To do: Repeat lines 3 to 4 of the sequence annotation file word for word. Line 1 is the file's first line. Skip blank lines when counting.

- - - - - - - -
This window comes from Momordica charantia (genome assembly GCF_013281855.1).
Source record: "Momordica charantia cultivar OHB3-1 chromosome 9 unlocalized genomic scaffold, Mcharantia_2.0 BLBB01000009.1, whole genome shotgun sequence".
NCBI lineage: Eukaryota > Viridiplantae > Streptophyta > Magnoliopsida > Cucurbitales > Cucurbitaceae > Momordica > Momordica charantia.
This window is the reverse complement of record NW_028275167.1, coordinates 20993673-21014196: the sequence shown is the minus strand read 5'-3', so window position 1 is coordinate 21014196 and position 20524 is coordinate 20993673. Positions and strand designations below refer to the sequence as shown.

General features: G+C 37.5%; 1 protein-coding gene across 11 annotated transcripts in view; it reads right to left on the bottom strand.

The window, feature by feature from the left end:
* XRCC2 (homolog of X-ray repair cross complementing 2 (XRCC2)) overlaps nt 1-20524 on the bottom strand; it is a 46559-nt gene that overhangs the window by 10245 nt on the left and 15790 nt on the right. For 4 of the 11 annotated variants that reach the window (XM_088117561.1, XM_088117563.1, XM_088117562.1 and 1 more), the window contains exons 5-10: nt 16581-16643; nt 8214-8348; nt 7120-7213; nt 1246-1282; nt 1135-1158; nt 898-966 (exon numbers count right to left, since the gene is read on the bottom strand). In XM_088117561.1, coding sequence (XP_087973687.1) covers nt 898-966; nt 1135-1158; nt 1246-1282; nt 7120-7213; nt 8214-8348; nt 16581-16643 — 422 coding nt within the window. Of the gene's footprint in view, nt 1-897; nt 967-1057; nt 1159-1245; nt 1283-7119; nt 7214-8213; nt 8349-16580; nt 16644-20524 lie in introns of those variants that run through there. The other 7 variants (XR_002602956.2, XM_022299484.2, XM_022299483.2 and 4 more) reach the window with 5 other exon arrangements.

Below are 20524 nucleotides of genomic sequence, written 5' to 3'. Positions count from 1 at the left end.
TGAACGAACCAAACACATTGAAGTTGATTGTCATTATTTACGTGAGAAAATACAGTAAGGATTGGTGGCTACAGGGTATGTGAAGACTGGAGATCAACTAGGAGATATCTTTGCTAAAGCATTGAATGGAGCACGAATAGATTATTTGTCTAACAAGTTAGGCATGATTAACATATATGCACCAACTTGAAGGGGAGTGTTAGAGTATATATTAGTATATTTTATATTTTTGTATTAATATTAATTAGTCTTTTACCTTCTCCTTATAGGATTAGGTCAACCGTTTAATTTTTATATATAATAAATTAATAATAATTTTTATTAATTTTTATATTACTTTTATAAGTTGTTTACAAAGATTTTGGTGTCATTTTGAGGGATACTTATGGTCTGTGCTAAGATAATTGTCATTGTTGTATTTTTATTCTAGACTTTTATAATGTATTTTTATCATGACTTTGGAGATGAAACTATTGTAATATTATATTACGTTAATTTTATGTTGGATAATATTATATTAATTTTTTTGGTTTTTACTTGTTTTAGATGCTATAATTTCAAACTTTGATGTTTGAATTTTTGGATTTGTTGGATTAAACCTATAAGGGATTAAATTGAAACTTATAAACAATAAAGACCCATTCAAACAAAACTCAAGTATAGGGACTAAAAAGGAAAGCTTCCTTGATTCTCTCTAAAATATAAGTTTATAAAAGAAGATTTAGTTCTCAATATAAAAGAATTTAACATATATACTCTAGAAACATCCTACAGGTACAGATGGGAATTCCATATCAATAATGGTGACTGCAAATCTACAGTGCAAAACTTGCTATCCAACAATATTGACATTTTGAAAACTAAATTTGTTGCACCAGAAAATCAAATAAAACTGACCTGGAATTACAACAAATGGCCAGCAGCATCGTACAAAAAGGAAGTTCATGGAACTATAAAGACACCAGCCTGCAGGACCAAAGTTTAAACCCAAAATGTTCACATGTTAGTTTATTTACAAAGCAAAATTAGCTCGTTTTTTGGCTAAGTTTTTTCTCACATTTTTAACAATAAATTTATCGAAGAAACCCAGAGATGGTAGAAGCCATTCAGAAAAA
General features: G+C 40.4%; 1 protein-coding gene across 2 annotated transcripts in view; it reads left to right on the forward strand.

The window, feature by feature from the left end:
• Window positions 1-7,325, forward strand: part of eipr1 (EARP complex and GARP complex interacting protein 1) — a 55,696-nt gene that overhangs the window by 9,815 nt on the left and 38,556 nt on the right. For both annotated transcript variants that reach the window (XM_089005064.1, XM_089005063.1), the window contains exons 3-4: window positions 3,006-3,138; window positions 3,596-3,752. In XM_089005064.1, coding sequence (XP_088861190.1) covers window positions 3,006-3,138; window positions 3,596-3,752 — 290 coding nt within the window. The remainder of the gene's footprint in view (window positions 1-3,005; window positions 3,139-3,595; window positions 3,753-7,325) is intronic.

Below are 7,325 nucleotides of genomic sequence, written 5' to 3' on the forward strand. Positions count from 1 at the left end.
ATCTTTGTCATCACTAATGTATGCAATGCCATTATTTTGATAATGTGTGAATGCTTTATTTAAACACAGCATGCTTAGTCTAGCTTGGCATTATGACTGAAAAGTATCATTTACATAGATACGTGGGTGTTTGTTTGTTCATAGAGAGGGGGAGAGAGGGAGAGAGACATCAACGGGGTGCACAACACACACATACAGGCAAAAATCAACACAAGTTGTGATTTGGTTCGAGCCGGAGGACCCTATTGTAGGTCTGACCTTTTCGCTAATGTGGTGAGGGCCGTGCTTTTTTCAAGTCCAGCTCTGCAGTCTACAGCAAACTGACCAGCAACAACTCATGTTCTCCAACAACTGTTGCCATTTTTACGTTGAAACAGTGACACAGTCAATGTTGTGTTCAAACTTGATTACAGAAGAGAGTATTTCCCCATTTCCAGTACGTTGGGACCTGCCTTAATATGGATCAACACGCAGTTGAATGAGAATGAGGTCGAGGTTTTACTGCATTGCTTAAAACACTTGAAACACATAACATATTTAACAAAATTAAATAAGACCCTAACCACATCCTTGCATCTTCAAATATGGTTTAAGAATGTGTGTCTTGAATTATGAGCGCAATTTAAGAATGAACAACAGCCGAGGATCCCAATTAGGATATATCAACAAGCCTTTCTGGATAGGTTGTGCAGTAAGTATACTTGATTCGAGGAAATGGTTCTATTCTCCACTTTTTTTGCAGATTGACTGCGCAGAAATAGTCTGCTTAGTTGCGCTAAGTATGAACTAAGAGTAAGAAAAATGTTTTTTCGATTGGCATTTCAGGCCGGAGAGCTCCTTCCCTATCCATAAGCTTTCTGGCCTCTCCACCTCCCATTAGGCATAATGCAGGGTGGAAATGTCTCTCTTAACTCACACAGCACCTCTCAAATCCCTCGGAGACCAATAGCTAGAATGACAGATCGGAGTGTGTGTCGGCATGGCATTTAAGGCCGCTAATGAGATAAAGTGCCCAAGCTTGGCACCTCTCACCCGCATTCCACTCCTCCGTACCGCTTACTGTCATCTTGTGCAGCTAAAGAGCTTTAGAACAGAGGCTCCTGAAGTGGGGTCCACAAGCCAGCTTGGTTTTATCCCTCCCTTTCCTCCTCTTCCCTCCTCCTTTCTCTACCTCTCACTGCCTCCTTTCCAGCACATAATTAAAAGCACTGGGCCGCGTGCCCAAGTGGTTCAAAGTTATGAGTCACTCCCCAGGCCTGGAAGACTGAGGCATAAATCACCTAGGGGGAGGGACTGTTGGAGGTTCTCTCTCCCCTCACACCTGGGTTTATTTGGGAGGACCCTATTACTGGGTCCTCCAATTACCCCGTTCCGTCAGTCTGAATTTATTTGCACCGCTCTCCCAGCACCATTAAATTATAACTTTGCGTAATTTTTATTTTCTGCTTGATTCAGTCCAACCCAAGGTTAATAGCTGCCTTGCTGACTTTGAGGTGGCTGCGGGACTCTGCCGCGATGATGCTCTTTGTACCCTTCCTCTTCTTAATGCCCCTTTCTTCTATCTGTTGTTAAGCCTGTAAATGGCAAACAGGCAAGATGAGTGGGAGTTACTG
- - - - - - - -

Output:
NCBI lineage: Eukaryota > Viridiplantae > Streptophyta > Magnoliopsida > Cucurbitales > Cucurbitaceae > Momordica > Momordica charantia.
This window is the reverse complement of record NW_028275167.1, coordinates 20993673-21014196: the sequence shown is the minus strand read 5'-3', so window position 1 is coordinate 21014196 and position 20524 is coordinate 20993673. Positions and strand designations below refer to the sequence as shown.